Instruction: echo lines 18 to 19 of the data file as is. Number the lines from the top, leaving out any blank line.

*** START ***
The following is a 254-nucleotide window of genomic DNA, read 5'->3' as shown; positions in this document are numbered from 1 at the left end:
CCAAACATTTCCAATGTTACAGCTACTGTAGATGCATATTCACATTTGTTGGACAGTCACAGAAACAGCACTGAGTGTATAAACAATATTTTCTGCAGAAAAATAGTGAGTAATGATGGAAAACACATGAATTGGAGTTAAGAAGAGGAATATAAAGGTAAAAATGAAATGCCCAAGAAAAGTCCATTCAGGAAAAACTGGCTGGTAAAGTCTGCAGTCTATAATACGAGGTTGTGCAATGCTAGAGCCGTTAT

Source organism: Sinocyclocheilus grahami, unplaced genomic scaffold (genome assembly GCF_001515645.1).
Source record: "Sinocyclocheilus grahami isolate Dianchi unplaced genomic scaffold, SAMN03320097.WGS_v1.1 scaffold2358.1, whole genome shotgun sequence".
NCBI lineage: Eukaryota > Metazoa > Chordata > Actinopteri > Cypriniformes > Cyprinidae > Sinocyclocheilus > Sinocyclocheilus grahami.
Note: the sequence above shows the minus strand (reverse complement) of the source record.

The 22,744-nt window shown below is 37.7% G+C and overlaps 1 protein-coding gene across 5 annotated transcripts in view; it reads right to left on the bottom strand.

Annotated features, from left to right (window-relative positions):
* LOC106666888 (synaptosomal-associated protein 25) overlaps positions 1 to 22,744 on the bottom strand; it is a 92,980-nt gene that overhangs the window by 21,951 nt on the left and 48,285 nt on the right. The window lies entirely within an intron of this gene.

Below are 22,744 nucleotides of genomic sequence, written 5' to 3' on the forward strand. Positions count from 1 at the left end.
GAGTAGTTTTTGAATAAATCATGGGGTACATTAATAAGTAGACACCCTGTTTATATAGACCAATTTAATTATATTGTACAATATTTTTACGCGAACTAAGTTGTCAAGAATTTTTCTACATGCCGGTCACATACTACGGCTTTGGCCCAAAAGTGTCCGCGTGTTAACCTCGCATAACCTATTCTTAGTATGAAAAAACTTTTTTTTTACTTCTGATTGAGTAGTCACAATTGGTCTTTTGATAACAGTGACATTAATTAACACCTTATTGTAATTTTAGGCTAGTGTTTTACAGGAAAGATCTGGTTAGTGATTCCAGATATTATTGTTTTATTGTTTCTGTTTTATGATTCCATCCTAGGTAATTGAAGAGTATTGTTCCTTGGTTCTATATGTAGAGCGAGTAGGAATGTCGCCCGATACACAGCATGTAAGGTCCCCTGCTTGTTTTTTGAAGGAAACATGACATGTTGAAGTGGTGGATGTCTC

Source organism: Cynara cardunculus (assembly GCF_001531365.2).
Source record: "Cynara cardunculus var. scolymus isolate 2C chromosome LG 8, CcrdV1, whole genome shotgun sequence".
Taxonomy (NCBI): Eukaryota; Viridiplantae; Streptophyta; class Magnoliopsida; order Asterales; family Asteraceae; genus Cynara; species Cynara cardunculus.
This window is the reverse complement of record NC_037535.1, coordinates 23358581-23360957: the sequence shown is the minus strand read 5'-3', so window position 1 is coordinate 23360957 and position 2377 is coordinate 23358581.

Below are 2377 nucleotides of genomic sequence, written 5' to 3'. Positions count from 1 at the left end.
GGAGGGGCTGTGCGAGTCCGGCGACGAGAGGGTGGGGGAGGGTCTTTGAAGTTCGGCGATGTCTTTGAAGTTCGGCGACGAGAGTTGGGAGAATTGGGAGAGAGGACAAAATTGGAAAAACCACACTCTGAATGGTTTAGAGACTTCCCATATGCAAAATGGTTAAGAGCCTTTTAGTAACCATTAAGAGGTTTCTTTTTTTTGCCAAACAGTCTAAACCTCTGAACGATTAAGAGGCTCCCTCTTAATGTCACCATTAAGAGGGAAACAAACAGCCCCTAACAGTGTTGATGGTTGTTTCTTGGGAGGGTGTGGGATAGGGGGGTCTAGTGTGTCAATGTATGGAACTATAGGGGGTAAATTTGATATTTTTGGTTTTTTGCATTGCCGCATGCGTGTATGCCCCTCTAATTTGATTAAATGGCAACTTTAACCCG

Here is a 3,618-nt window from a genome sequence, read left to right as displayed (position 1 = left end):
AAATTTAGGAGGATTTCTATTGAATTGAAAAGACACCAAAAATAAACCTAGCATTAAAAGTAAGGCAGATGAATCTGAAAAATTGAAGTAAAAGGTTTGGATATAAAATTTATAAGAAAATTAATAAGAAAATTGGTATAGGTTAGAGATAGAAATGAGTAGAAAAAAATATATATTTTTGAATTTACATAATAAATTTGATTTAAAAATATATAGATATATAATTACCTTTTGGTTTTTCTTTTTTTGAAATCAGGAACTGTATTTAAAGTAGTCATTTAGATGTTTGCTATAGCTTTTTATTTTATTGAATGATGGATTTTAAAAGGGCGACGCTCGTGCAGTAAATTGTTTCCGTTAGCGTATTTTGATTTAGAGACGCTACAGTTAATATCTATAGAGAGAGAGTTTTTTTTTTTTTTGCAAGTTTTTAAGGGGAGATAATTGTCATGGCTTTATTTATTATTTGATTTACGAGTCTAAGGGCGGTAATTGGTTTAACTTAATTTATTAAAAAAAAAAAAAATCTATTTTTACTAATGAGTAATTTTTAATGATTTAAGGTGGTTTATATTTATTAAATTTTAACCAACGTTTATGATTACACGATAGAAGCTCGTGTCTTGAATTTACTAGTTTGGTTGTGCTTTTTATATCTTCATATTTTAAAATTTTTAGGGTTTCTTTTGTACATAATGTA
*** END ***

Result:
Here is a 3,618-nt window from a genome sequence, read left to right as displayed (position 1 = left end):
AAATTTAGGAGGATTTCTATTGAATTGAAAAGACACCAAAAATAAACCTAGCATTAAAAGTAAGGCAGATGAATCTGAAAAATTGAAGTAAAAGGTTTGGATATAAAATTTATAAGAAAATTAATAAGAAAATTGGTATAGGTTAGAGATAGAAATGAGTAGAAAAAAATATATATTTTTGAATTTACATAATAAATTTGATTTAAAAATATATAGATATATAATTACCTTTTGGTTTTTCTTTTTTTGAAATCAGGAACTGTATTTAAAGTAGTCATTTAGATGTTTGCTATAGCTTTTTATTTTATTGAATGATGGATTTTAAAAGGGCGACGCTCGTGCAGTAAATTGTTTCCGTTAGCGTATTTTGATTTAGAGACGCTACAGTTAATATCTATAGAGAGAGAGTTTTTTTTTTTTTTGCAAGTTTTTAAGGGGAGATAATTGTCATGGCTTTATTTATTATTTGATTTACGAGTCTAAGGGCGGTAATTGGTTTAACTTAATTTATTAAAAAAAAAAAAAATCTATTTTTACTAATGAGTAATTTTTAATGATTTAAGGTGGTTTATATTTATTAAATTTTAACCAACGTTTATGATTACACGATAGAAGCTCGTGTCTTGAATTTACTAGTTTGGTTGTGCTTTTTATATCTTCATATTTTAAAATTTTTAGGGTTTCTTTTGTACATAATGTA